If leave him in the tank, even if hes developed immunity, the parasites will still be there sadly so anything you add has a chance of getting sick.
     
    Last edited: Mar 5, 2018
  11. Ksmmike

    Ksmmike Member

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    thanks, I fed them both nori and bloodworms. The leopard loves the bloodworms. the tang ate them until today. thanks for the advice.
     
  12. ZachR32

    ZachR32 Active Member

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    When did you add the leopard wrasse? I'm thinking it could be velvet if you added him recently and not QTd
     
  13. Ksmmike

    Ksmmike Member

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    He's been in the tank for about a month, maybe longer. Is it possible that something other than marine velvet or ich killed the others so fast
    and it stressed the yellow not enough to kill him, but to contract ich or velvet? He has a dark spot on his body now that just started within
    the past hour or so.
     
  14. Ksmmike

    Ksmmike Member

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    I reading about the difference between ich and marine velvet, I believe it was marine velvet that got me. It strikes faster than ich.
    My guess is that it came from the leopard wrasse since its going to be the only survivor in the tank. Its showing no signs at all, so has likely
    built up its immune system towards marine velvet.

    So now my question would be, should I leave him in the tank for the 6 weeks or will he infect the tank once I add more fish later on?

    thanks
    Mike
     
  15. Maritimer

    Maritimer Moderator Staff Member Team R2R R2R Supporter CTARS Member R2R Excellence Award Partner Member 2019 Build Thread Contributor

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    Wrasses have a few tricks up their sleeves when it comes to things like velvet.

    Your timeline suggests it, as well - from just a few spots to nothing (parasites drop off, encyst and produce hundreds of free-swimming dinospores) which attack and raise white spots/give cloudy eyes, etc.

    Your best bet, since the wrasse is undoubtedly a carrier, would be to pull him out of the tank for six weeks (fallow period for velvet) or 76 days (fallow period for ich, just to make certain...) and treat with copper.

    ~Bruce
     
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  16. Ksmmike

    Ksmmike Member

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    Thanks Maritimer, Ill take your advice.
    Mike
     
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  17. tank o tang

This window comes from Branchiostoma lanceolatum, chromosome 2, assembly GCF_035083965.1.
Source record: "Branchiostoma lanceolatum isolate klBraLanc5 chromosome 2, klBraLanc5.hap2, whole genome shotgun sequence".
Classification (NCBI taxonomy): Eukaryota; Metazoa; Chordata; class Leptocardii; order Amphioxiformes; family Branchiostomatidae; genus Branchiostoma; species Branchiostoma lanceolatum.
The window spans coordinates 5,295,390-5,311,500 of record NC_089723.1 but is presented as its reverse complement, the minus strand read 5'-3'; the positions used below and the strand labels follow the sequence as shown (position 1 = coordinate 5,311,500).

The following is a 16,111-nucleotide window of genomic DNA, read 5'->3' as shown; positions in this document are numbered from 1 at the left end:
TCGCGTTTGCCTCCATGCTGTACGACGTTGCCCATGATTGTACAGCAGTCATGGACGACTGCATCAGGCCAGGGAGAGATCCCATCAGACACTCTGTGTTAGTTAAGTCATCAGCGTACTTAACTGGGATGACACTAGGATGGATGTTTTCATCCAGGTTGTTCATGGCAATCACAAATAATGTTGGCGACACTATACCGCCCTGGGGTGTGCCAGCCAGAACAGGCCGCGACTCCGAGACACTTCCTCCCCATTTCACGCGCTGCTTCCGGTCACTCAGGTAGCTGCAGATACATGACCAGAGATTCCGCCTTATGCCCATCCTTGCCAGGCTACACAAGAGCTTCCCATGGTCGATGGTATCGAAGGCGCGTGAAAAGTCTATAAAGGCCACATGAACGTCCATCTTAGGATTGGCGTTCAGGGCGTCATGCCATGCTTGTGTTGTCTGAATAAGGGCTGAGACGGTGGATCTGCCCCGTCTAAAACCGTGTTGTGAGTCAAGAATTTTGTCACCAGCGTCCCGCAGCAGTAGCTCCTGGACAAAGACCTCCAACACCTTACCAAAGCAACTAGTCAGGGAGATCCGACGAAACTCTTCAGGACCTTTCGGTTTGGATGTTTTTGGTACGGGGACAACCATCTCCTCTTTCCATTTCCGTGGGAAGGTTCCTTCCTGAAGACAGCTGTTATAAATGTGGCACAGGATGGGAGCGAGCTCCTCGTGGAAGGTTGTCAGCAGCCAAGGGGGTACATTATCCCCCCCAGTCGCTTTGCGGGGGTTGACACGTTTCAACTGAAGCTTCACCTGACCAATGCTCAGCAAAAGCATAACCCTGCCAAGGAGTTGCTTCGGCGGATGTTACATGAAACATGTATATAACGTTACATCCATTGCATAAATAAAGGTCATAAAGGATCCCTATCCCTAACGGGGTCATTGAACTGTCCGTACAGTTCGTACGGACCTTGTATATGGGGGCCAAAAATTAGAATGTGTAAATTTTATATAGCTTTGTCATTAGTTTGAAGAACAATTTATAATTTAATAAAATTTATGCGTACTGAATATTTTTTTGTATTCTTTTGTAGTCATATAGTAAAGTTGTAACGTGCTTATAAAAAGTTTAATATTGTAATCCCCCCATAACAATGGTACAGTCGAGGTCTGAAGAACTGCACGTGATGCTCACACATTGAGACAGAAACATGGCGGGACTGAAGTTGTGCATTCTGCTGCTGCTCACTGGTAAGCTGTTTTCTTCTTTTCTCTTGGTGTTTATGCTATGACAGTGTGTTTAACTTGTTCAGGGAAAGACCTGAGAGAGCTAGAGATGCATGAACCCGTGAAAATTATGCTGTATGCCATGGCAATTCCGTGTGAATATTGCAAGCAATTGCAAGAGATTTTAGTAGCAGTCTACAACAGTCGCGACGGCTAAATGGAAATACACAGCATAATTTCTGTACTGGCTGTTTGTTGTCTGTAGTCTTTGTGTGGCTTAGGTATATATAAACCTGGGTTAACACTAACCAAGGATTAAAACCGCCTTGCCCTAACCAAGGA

tank o tang Active Member

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    You said the tank is only 2 months old, could it be new tank syndrome or some residue of something in the tank? They all went overnight?
     
  18. MCooper

    MCooper MCooper R2R Supporter

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    I had a similar scenario and it was Velvet. 80% of my livestock perished.
    Best of luck!
     
  19. Robin Haselden

    Robin Haselden Turtle R2R Supporter R2R Excellence Award Build Thread Contributor

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    Sounds just like velvet to me but with no pictures it's hard to be 100% sure. I'm also concerned with the amount of fish in a 2 month old reef. It's not mature enough to handle that bioload, especially two tangs. The leopard wrasse also is a more sensitive fish and needs the stability of a more mature tank.

    I'd remove the wrasse and slowly up coppersafe to 2.0ppm for 30 days. Usually you'd want to up copper fairly quickly for velvet but wrasse are pretty resistant because of their slime coat. Same goes for eels who are almost immune, but still could be carriers.

    After your 30 days in copper, do a 100% water change on the QT tank and leave the display fallow for a total of 6 weeks. After the 6 weeks you can add your wrasse back into the display. Then slowly stock your tank back up adding only one fish a month. Always QT new additions. Dealing with velvet once is bad enough. You don't want it twice.
     
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  20. 4FordFamily

    4FordFamily Tang, Angel, & Wrasse Addict Staff Member Team R2R R2R Supporter R2R Excellence Award Partner Member 2019 Build Thread Contributor Article Contributor

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    This exactly. Velvet was at play here and can kill a fish with gill damage before you know it is present. Some strains will often not show spots on the fish at all.